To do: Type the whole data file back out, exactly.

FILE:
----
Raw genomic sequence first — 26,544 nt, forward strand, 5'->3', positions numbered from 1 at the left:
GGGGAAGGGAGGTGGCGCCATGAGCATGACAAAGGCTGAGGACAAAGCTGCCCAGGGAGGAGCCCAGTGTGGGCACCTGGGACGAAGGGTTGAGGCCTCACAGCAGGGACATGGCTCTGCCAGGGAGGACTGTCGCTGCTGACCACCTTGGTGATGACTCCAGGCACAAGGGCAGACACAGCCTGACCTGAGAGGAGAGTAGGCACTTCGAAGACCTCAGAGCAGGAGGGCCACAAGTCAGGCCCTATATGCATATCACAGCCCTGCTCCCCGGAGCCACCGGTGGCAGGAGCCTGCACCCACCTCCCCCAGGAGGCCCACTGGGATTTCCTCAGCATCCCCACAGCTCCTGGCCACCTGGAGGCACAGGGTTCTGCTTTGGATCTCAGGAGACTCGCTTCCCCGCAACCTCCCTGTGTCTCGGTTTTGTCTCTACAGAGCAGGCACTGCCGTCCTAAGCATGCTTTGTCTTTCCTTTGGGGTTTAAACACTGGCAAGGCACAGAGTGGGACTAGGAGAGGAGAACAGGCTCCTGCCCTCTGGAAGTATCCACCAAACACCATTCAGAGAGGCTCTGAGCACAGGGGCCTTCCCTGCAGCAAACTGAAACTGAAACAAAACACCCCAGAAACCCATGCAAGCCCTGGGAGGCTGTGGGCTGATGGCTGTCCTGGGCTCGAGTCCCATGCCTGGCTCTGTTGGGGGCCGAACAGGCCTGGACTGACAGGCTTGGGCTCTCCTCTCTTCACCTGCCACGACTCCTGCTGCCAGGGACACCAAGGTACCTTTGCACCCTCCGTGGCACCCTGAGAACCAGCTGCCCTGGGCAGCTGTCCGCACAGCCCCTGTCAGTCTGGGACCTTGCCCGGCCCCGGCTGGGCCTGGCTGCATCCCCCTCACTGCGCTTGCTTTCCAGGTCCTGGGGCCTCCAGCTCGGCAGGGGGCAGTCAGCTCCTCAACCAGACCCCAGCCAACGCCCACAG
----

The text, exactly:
Raw genomic sequence first — 26,544 nt, forward strand, 5'->3', positions numbered from 1 at the left:
GGGGAAGGGAGGTGGCGCCATGAGCATGACAAAGGCTGAGGACAAAGCTGCCCAGGGAGGAGCCCAGTGTGGGCACCTGGGACGAAGGGTTGAGGCCTCACAGCAGGGACATGGCTCTGCCAGGGAGGACTGTCGCTGCTGACCACCTTGGTGATGACTCCAGGCACAAGGGCAGACACAGCCTGACCTGAGAGGAGAGTAGGCACTTCGAAGACCTCAGAGCAGGAGGGCCACAAGTCAGGCCCTATATGCATATCACAGCCCTGCTCCCCGGAGCCACCGGTGGCAGGAGCCTGCACCCACCTCCCCCAGGAGGCCCACTGGGATTTCCTCAGCATCCCCACAGCTCCTGGCCACCTGGAGGCACAGGGTTCTGCTTTGGATCTCAGGAGACTCGCTTCCCCGCAACCTCCCTGTGTCTCGGTTTTGTCTCTACAGAGCAGGCACTGCCGTCCTAAGCATGCTTTGTCTTTCCTTTGGGGTTTAAACACTGGCAAGGCACAGAGTGGGACTAGGAGAGGAGAACAGGCTCCTGCCCTCTGGAAGTATCCACCAAACACCATTCAGAGAGGCTCTGAGCACAGGGGCCTTCCCTGCAGCAAACTGAAACTGAAACAAAACACCCCAGAAACCCATGCAAGCCCTGGGAGGCTGTGGGCTGATGGCTGTCCTGGGCTCGAGTCCCATGCCTGGCTCTGTTGGGGGCCGAACAGGCCTGGACTGACAGGCTTGGGCTCTCCTCTCTTCACCTGCCACGACTCCTGCTGCCAGGGACACCAAGGTACCTTTGCACCCTCCGTGGCACCCTGAGAACCAGCTGCCCTGGGCAGCTGTCCGCACAGCCCCTGTCAGTCTGGGACCTTGCCCGGCCCCGGCTGGGCCTGGCTGCATCCCCCTCACTGCGCTTGCTTTCCAGGTCCTGGGGCCTCCAGCTCGGCAGGGGGCAGTCAGCTCCTCAACCAGACCCCAGCCAACGCCCACAG